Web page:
SONA members join a growing chorus of songwriters, legislators, publishers, PRO’s, and journalists in condemning the DOJ’s outrageous and arrogant decision. We will use whatevermeans we have at our disposal, whether through legal channels or the press, to inform the public of the truth as we see it: That the DOJ’s Antitrust Division under the leadership of Renata Hesse is not interested in fostering healthy competition or curtailing monopolistic behavior. It took them 2 years of engaging in legal hopscotch to effectively protect Google, the most powerful monopoly in history, from middle-class songwriters, the individual small business owners who started out in this “negotiation” with practically no power and walk away with even less. The destruction that has been callously inflicted on the songwriting profession will not be received quietly. The overreach by the Antitrust Division’s lawyers will not go unanswered. Stay tuned..
Songwriters Of North America
Same s**t different day!
Does this story sound familiar? When the printing press was invented they told Charles Dickens and Edgar Allan Poe that the horse had bolted, you'll never get anyone to pay you royalties abroad on your books any more, you'll have to go on tour and sign books that people have printed themselves because you can't stop them printing your work across America (the world), it is too vast to police it properly!!!!
Then when Performing Rights Organizations, like ASCAP, first suggested collecting royalties in USA some thought 'It's impossible to do. Shop owners, and broadcasters have never paid for music so they won't pay for it now. It's impossible to police and enforce copyright laws! It's a HUGE undertaking that will never succeed"
These PRO's, armed with only shoe leather, paper and pens (not a computer in sight) achieved what some thought was impossible and it was undoubtedly worth it.
Charles Dickens campaigned in 1842 for international copyright laws to be upheld; he called for better education and enforcement to protect IP, 40 years after the death his efforts proved not to be in vain.
The technology exists NOW to do everything we need it to do - track, trace, transparently account and pay the right people without infringing our civil liberties. FACT! And all from the comfort of an armchair!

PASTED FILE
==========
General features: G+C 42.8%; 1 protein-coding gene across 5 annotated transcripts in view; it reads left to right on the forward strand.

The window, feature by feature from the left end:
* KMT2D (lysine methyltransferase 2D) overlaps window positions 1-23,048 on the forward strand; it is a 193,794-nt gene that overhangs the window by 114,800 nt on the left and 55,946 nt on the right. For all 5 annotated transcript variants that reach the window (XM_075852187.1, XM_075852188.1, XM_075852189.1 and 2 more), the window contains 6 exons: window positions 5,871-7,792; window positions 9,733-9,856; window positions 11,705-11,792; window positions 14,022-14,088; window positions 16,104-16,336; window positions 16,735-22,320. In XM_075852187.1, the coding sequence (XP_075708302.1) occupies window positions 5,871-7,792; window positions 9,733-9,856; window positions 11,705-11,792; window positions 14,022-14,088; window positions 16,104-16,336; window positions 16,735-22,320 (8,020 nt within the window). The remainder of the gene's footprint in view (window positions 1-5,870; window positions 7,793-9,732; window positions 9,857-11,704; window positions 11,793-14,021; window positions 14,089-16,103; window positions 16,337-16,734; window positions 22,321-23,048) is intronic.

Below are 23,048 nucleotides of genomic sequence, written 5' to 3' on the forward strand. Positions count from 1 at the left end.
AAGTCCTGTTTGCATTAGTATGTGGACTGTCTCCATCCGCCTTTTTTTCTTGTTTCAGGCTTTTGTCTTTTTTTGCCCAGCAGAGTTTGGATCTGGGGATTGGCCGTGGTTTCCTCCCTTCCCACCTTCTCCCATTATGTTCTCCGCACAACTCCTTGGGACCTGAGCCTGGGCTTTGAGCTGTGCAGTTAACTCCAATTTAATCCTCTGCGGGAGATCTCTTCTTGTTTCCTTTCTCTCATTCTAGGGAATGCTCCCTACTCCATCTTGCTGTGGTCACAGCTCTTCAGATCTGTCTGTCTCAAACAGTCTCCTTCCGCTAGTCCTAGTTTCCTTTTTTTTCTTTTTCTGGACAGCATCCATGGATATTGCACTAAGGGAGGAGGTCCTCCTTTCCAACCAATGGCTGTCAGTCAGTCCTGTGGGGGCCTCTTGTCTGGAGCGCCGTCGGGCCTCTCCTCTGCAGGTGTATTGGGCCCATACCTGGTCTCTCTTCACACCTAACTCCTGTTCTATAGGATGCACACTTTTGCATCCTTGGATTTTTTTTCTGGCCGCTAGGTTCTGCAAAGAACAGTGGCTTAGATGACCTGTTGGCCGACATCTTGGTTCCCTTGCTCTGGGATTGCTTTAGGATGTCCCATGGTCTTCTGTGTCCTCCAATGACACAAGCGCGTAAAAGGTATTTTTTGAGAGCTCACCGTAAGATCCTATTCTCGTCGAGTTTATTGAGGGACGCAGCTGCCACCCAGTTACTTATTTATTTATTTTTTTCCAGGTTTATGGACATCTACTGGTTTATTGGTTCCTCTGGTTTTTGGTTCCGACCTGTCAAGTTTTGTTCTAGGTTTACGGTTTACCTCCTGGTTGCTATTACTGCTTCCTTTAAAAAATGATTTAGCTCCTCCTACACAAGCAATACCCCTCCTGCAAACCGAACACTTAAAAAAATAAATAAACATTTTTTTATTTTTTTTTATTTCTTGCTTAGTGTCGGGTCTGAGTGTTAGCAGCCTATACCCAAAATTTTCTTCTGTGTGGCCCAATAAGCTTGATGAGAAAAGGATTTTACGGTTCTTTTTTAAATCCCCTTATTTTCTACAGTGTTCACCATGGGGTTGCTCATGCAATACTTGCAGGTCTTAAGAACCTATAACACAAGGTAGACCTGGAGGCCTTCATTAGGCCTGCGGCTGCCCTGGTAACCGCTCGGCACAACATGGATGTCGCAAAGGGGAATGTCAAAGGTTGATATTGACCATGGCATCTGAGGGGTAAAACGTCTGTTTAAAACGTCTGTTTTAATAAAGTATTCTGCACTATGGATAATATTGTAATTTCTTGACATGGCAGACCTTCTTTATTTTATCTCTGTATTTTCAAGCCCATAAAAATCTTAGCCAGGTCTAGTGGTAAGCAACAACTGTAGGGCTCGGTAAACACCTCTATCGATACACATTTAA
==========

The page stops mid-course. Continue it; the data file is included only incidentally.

We face the same challenges. Our forefathers did not buckle; they refused to accept the unacceptable! They (ASCAP, BMI, SESAC, PRS, GAMA etc., etc.) took on the enormous task of creating the licensing system that we benefit from today. As MLK says, "the time is always right to do what is right". It's up to us to not resign ourselves to accept the scraps from the Internet table, but instead to put in place a system of micro licensing and accounting so that these massive "Tech Titans" have to pay/share - not just by advertising or by taking your 'data' for free in exchange for giving you someone else's 'data' for free! Or paying below market value set by a rate court. We must let the copyright owner decide what they want their copyright to be priced at.
Remember every algorithm relies on human input of data, whether it be Google translate or Google play. When the Tech Titians don't pay the humans fairly for that data jobs are lost and the Tech Titans get richer and richer.
The digital economy is not an economy if there is no proper exchange of money, it becomes a "Feudal System" where the GAFAs (Google, Amazon, Facebook, Apple) RULE and get rich on the backs of everyone else working on their digital real estate.
I'm not a luddite raging against the machines and wanting to destroy them, insisting people buy cd's, photos and books etc. - NO! Far from it! I am asking us to stand up and insist that these machines (and ALL future technologies) be programmed to work fairly for everyone.